Nobel peace laureate and Egyptian opposition politician Mohamed ElBaradei has arrived in Cairo as anti-government protests continue to spread.
A Bedouin protester was shot dead in the Sinai region on Thursday, bringing this week's death toll to seven.
There were also protests in the cities of Cairo, Suez and Ismailiya.
The governing party says it is willing to listen to public grievances such as unemployment but has cracked down on protests, arresting up to 1,000 people.
Speaking on his arrival in Cairo, Mr ElBaradei said he would join the protests
"I wish we did not have to go out on the streets to press the regime to act," he said, according to Reuters news agency.
The protests are expected to increase on Friday, when the weekend begins in Egypt and millions gather at mosques for prayers.
As he left Vienna, where he now lives, Mr ElBaradei told reporters: "If [people] want me to lead the transition, I will not let them down."
'No other option'
Mr ElBaradei, formerly the head of the UN nuclear watchdog, the IAEA, said the government should not use violence against the demonstrators.
"I continue to call on the regime to understand that they better listen and listen quickly, not use violence and understand that change has to come. There's no other option," Mr ElBaradei added.
Meanwhile, the governing National Democratic Party (NDP) of President Hosni Mubarak says it is open to dialogue. But it has warned protesters to remain peaceful, ahead of major demonstrations expected on Friday.
"They are free to express their demands and we are here to meet their needs," said NDP secretary general Safwat al-Sherif.
"I hope that all preachers at Friday prayers tomorrow are calling people to be peaceful in a clear, ritual way that never plays upon people's feelings to achieve an undesirable target."
US President Barack Obama described the protests as the result of "pent-up frustrations", saying he had frequently pressed Mr Mubarak to enact reforms.
"The government has to be careful about not resorting to violence," he said in a YouTube question-and-answer session. "The people on the streets have to be careful about not resorting to violence."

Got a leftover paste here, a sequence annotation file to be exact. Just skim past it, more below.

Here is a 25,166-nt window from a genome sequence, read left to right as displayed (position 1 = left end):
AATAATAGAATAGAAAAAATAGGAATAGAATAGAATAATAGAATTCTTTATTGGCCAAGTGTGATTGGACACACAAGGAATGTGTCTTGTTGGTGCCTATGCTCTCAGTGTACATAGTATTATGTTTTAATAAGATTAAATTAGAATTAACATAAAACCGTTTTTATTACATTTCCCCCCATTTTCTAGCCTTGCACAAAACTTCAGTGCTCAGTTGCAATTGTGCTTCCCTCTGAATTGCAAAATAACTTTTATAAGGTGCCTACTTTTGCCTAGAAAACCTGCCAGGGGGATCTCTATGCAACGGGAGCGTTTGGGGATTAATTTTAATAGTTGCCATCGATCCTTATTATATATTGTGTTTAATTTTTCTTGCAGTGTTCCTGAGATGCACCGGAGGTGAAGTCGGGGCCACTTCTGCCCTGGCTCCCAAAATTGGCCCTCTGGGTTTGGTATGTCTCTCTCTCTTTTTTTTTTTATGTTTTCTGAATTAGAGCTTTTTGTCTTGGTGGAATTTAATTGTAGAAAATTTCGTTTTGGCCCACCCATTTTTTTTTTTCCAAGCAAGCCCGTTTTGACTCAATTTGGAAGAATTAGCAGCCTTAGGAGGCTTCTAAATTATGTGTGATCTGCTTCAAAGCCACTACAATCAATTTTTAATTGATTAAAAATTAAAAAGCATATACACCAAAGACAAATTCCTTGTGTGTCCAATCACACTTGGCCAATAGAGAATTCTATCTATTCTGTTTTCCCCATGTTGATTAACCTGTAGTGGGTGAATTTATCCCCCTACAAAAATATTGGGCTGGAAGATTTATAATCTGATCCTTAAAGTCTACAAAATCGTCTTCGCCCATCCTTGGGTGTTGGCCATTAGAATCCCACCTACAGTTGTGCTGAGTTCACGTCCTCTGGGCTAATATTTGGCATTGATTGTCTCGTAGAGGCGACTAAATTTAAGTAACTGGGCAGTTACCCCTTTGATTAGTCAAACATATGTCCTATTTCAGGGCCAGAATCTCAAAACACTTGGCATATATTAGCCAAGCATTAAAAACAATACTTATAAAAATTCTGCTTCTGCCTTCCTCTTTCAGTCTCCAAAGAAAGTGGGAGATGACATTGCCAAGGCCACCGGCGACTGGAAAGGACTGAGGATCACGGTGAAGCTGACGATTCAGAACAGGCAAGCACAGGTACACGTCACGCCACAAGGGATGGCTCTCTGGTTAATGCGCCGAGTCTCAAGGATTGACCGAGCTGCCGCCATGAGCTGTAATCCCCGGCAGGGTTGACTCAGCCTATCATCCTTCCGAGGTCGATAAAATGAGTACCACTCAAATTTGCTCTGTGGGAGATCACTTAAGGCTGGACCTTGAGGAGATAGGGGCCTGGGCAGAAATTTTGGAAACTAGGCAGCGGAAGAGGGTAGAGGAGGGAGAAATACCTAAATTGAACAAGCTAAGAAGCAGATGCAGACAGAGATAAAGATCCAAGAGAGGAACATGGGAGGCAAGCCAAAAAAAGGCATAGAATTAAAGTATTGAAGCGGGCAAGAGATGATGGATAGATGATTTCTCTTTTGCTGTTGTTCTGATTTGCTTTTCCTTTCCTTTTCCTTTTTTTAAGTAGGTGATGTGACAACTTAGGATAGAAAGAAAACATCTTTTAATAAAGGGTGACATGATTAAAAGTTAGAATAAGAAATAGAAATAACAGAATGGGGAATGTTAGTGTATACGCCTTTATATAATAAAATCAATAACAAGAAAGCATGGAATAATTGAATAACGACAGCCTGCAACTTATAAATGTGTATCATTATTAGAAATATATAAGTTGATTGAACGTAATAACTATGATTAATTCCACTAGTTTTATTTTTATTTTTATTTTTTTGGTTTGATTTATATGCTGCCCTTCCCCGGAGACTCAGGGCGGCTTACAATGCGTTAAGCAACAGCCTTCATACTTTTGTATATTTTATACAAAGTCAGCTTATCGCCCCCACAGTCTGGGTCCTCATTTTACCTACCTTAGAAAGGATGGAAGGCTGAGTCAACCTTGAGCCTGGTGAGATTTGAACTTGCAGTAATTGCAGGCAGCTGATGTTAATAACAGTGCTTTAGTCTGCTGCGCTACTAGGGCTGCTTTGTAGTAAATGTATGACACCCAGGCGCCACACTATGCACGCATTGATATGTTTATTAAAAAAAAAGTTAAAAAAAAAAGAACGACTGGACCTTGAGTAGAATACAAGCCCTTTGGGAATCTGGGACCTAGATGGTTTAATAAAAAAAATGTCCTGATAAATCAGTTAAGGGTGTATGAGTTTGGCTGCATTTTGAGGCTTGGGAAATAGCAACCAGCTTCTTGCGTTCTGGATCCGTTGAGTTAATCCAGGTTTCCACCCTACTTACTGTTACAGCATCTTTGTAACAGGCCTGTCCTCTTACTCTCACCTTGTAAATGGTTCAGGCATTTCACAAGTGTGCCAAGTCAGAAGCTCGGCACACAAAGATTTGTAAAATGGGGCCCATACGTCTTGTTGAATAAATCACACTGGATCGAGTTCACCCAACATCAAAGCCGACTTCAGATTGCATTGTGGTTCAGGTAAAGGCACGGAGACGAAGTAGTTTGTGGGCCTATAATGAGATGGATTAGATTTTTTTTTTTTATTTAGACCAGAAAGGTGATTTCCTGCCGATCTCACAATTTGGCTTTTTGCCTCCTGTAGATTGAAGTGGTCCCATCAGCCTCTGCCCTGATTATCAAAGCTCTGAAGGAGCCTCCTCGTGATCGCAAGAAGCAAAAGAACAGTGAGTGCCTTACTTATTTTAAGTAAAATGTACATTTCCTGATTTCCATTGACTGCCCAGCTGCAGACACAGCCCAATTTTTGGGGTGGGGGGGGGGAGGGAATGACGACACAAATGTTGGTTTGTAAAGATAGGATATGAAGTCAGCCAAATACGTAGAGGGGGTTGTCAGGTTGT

The US counts Egypt as a key ally in the Middle East.
Police and demonstrators have again clashed in Cairo and Suez, and the unrest has now spread to the industrial city of Ismailiya.
Thursday's protests in Cairo have been on a much smaller scale than the thousands seen on Tuesday and Wednesday. However, in Suez, police fired rubber-coated bullets, tear gas and water cannon, witnesses said.
In Suez, a fire station was set alight by demonstrators.
In Ismailiya, hundreds of protesters fought with police, who used batons and tear gas to disperse them.
The Egyptian stock exchange suspended trading temporarily after a sharp drop within minutes of opening, but its benchmark index has fallen further since re-opening.
The protest organisers have urged people to come out in force again after attending prayers in mosques and churches on Friday, stressing that the religion of protesters is not relevant.
The Muslim Brotherhood has given its backing to the planned protests. Despite an official ban, it remains Egypt's largest and most organised opposition movement.
Egyptian President Hosni Mubarak, 82, has not been seen in public since the protests began on Tuesday.
The Egyptian government tolerates little dissent and opposition demonstrations are routinely outlawed.